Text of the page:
WHAT TO DO
Benign Prostatic Hyperplasia

WHAT TO DO

It is a very common disease, but about 50% of men with BPH do not have symptoms or disturbances, and thus do not require specific treatment. Once BPH has been diagnosed, the urologist will continue to monitor the situation in order to intercept any worsening of the condition in a timely manner. While it is not possible to act on the major risk factors of age or family history of BPH, there are other risk factors that can be modified, with some effort: overweight, sedentary lifestyle, diet low in fruits and vegetables and alcohol abuse. Even for men who develop the disturbing symptoms of this condition, it is possible to take some action to limit their severity or eliminate them altogether. These include avoiding coffee, alcohol, and other diuretic beverages that drive the body to expel fluids faster, inducing more frequent urination. Some drugs may also affect urination, and it would be best to avoid them whenever possible: antihistamines, decongestants (such as nasal sprays) and other anti-allergy medications. A useful strategy is to limit the consumption of liquids in situations where urinating can be embarrassing or complicated; however, this approach should only be used in specific situations, because overall daily fluid intake should not be less than 2.5-3 litres, to avoid the risk of urinary tract infections. It is also possible to train the bladder to contain more urine, for example by trying to hold it longer than usual before going to the bathroom, or using the double-voiding technique: after urinating, a second attempt at urination is made several minutes later. This increases the chance that the bladder has been emptied completely before leaving the bathroom.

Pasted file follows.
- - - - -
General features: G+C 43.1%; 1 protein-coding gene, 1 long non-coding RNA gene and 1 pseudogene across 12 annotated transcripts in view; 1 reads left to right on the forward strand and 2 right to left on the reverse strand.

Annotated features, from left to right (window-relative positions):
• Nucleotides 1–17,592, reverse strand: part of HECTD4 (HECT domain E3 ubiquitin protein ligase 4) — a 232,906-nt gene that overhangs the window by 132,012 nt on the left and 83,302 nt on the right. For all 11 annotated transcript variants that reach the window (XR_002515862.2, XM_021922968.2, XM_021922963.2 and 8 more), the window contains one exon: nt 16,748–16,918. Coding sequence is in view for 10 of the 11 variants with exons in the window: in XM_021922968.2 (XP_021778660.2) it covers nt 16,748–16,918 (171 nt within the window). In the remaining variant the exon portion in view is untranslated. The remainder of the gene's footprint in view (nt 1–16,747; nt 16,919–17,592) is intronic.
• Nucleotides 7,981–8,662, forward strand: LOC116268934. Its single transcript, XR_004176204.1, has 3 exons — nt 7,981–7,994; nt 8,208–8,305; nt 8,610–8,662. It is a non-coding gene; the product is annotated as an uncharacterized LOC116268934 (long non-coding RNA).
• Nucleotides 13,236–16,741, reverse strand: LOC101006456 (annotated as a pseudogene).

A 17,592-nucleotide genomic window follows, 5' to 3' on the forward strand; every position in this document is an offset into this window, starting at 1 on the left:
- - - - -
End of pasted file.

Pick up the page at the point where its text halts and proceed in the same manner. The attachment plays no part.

Bibliographical references
Wilt, T.J., N'Dow, J., Benign prostatic hyperplasia. Part 2—management, BMJ.
Muruganandham, K., Dubey, D., Kapoor R., Acute urinary retention in benign prostatic hyperplasia: Risk factors and current management, Indian J. Urol.
Elhilali, M., Vallancien, G., Emberton, M. et al., Management of acute urinary retention (AUR) in patients with BPH: A worldwide comparison, J. Urol.
Bradley, C.S. et al., Evidence for the Impact of Diet, Fluid Intake, Caffeine, Alcohol and Tobacco on Lower Urinary Tract Symptoms: A Systematic Review, J. Urol.
Fitzpatrick, J. et al., Management of acute urinary retention: a worldwide survey of 6074 men with benign prostatic hyperplasia, BJU Int.

OVERVIEW

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HOW TO RECOGNIZE IT
OVERVIEW
Benign Prostatic Hyperplasia

HOW TO RECOGNIZE IT

Benign prostatic hyperplasia (BPH), also known as prostatic adenoma, is a disease that occurs with an increase in prostate volume, mainly due to an increase in the number of cells in this gland.

TREATMENT
OVERVIEW
Benign Prostatic Hyperplasia

TREATMENT

Therapies can be administered when worsening symptoms of benign prostatic hypertrophy impact on the patient's quality of life. These can be pharmacological or, in the most serious cases, even surgical, using very innovative techniques. The support of a doctor is essential during the evolution of the condition, to suggest the best course to follow and identify a treatment that is both efficacious and acceptable to the patient. The most important step is the first visit to the urology clinic to assess the primary situation and degree of disease advancement.

WHAT IS INVOLVED?
OVERVIEW
Benign Prostatic Hyperplasia

WHAT IS INVOLVED?

The symptoms of benign prostatic hyperplasia (BPH) include difficulty initiating urination accompanied by a sense of urgency, incomplete bladder emptying, straining during urination, need to urinate frequently, burn and urine leakage even after finishing to urinate.